Thursday, October 19, 2000

The History of the Kings of Britain, by Geoffrey of Monmouth, summary


Klar, Celtic Romanticism 170
Summary

THE HISTORY OF THE KINGS OF BRITAIN
by Geoffrey of Monmouth

Whether it be fact or fantasy, Geoffrey’s History is a very readable, gossipy text. Because it is a modern translation from the Latin, it is harder to judge the voice/tone of the text—though Prof. Lewis Thorpe insists he was faithful to the original text—whatever that was.

There were several different texts including a pseudo-Geoffrey text. Geoffrey, who was probably Welsh, claims an earlier text, now lost, for his source material which in 1136, he also claims to have translated into Latin from the British. So we might have a 6 - 11th c. text translated from Welsh/British into Latin in 1136, and then into English in 1966. 

During the 12th c., monks were churning out manuscripts and there already was a tradition of pseudo-historical Latin texts in Britain: Gildas (6th c.), Bede (8th c.) Nennius (9th c), So Geoffrey’s claim is possible. 

Though the text covers 1900 years’ worth of the pseudo-history of British kings, it reminds me of the Irish Lebar Gabala, which is referred to: “Their leader, whose name was Partholoim,” Geoffrey’s dynastic book was meant to be read silently, not aloud after feasts—where everything needs to be repeated—who was his audience? 

If Shakespeare owes much to Geoffrey’s story of King Lear, then Geoffrey owes much to his fellow chroniclers and to Caesar. We have the usual Celtic leitmotifs—battles, single-hand combat, berzerker frenzy, fosterage, revenge, crossed-fealty, broken oaths, treachery, shape-changing.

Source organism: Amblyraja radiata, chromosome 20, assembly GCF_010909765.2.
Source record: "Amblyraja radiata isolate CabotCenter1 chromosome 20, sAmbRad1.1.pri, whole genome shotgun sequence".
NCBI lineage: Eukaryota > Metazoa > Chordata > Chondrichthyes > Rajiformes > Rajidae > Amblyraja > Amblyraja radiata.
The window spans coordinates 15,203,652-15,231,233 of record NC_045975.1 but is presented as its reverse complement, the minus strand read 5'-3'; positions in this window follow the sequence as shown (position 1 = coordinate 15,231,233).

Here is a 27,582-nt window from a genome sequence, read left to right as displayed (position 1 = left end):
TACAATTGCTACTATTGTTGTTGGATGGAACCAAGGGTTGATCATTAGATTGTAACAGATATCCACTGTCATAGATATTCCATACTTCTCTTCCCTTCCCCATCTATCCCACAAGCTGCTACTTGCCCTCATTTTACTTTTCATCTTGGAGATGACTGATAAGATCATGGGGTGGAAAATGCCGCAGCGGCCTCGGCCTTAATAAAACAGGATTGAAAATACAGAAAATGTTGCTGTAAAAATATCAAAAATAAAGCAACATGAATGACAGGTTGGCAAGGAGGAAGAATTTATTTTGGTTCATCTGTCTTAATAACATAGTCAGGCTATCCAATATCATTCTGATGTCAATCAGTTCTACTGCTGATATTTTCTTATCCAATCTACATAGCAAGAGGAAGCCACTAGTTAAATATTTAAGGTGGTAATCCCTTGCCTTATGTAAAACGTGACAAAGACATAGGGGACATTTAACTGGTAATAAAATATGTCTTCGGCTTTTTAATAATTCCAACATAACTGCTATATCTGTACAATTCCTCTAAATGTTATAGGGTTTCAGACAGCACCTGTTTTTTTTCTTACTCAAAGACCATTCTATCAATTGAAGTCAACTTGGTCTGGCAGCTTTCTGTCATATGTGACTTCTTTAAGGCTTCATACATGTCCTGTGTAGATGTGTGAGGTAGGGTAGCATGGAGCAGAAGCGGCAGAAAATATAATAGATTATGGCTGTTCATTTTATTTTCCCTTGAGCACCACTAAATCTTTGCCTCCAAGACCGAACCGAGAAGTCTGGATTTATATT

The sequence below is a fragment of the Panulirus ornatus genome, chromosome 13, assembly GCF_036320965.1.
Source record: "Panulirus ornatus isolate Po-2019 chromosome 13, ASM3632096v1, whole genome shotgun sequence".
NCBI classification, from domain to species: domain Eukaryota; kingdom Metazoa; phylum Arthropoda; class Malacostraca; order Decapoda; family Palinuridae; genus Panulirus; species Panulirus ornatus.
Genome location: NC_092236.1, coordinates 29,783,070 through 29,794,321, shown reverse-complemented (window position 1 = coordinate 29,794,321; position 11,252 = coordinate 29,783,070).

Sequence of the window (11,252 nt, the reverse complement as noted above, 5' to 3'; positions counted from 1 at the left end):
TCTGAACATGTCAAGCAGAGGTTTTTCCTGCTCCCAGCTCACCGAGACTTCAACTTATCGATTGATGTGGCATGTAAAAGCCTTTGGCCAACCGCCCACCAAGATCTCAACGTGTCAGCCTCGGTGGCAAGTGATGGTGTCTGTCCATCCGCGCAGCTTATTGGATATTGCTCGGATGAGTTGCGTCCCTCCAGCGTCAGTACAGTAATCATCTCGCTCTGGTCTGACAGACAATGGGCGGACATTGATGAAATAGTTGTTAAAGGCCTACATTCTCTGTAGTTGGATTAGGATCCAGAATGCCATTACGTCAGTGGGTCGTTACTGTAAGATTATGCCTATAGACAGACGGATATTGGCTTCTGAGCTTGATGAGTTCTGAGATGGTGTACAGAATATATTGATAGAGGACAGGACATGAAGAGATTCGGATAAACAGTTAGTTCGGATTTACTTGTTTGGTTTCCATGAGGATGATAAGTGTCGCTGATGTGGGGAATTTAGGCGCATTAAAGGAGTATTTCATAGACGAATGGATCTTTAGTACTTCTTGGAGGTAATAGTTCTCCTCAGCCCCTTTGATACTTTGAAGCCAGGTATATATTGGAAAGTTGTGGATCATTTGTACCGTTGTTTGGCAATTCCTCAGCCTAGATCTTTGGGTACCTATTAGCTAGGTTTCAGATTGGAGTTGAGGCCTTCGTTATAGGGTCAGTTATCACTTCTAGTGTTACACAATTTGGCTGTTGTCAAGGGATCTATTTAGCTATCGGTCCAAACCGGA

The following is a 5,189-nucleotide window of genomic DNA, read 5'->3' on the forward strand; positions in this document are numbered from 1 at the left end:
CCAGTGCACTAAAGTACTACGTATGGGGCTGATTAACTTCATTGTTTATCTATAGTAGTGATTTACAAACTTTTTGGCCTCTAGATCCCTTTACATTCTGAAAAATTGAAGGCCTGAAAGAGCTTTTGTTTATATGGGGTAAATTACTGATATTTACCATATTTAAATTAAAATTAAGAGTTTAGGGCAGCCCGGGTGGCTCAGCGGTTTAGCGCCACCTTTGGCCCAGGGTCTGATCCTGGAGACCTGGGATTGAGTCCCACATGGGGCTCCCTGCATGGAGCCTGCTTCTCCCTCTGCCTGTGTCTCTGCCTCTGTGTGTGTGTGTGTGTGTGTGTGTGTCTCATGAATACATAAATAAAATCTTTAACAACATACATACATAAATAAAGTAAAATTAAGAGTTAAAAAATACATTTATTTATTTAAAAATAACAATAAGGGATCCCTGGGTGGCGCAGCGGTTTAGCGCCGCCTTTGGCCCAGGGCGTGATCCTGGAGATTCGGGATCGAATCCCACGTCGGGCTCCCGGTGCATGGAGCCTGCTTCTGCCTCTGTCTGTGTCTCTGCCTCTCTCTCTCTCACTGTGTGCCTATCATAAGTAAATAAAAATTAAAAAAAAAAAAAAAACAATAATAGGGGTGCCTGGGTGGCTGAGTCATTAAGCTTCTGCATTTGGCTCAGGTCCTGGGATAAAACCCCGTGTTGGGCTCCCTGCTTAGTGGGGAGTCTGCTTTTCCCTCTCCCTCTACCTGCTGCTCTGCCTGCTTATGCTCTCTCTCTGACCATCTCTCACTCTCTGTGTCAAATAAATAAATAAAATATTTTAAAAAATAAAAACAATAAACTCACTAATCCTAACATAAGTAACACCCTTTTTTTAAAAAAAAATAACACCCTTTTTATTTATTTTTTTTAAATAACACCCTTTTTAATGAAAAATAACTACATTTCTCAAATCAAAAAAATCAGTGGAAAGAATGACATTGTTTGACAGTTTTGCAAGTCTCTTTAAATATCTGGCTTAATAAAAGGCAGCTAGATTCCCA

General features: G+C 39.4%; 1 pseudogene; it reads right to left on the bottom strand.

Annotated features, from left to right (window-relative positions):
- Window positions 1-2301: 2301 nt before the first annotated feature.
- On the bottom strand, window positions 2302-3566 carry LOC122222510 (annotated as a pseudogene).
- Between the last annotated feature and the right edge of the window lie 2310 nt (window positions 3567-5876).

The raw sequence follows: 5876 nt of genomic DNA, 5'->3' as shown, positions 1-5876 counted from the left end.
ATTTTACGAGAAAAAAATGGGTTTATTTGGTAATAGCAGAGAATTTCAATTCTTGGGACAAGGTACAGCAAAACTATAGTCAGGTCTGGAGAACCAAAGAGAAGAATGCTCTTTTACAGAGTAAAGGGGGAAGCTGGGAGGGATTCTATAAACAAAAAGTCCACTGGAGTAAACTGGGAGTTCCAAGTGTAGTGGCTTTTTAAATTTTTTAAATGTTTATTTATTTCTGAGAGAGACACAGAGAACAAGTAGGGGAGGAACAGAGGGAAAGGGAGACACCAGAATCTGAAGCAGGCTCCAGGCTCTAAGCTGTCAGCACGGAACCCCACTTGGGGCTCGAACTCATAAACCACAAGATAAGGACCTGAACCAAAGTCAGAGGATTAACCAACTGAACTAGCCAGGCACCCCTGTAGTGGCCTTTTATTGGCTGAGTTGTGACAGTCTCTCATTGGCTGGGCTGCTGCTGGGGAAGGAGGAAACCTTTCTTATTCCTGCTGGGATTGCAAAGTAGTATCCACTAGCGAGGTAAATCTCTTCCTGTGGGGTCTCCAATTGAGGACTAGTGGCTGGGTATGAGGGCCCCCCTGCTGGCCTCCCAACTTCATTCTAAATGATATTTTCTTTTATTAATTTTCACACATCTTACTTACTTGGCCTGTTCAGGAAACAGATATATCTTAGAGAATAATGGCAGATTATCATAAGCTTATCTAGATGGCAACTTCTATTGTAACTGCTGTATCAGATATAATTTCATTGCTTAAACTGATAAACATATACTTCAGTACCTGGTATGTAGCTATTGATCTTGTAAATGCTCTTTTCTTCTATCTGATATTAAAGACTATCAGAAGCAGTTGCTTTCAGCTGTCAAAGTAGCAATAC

We have giants, magic burial stones transported from Ireland, sacred fires, feasts, potlatches, fords and hazel woods, etc. We have new elements of chivalry—though it could be construed that chivalry is merely an extension of Celtic Heroic society. 

Geoffrey’s main characters are the Trojan Brutus (this story stretches credulity but there really were Celts in Asia Minor) who founded and named Britain (“the best of islands”) after himself; his son Kamber who named Kambria/Wales; Brutus’ ancestors, the infamous brothers Belinus and Brennius who sacked Rome (he knows Hellenic writings but not historic dates) who ravage the Franks! 

Cassivelaunus who fights Caesar, and Arthur, who occupies much of the text. Interesting to reread Caesar through a Geoffrey-colored lens. Shades of interpretatio Gaufrido who does wicked things to historical timelines!

Arthur is modeled after Caesar—conquering the Islands, Europe and even Rome. Much of the story is hinged on the prophecies and magic of Merlin and Pallatius, druid winds, etc.; a Druid college is mentioned. 

The Prophecy of Merlin is the weirdest text I’ve read: all those animals—totemic, tribal or kinglists? Merlin disappears after Gorlais’s death and never even meets Arthur! The British are almost always spoken of in a favorable light—though Geoffrey repeatedly reminds us their arrogant and quarrelsome nature works against them—and indeed it eventually is the source of their God-ordained downfall. 

Geoffrey paints the Saxons, Irish, Scots & Picts in a malevolent light—as he does the kings of the East (who were probably Christian!) and of course, evil Mordred. Interesting change of tone with the final chapter on the Saxon as the true inheritors of Britain after it was ravaged by civil wars and plagues—partially due to the introduction of a bad seed? Malgo’s line. 

Geoffrey owes much to Bede here. Interesting to see the doings of Edwin, Cadwallo and Penda fleshed out so. Throughout, the clergy are portrayed in cloying favor—obviously they are of the nobility. Even St Patrick is mentioned. God is wrathful, more akin to the Wheel of Fate than to Reason. 

Once again, this is a story for the nobility, not for the peasant or craftsman. The ultimate insult is that the surviving Britons get demoted to Welshmen.

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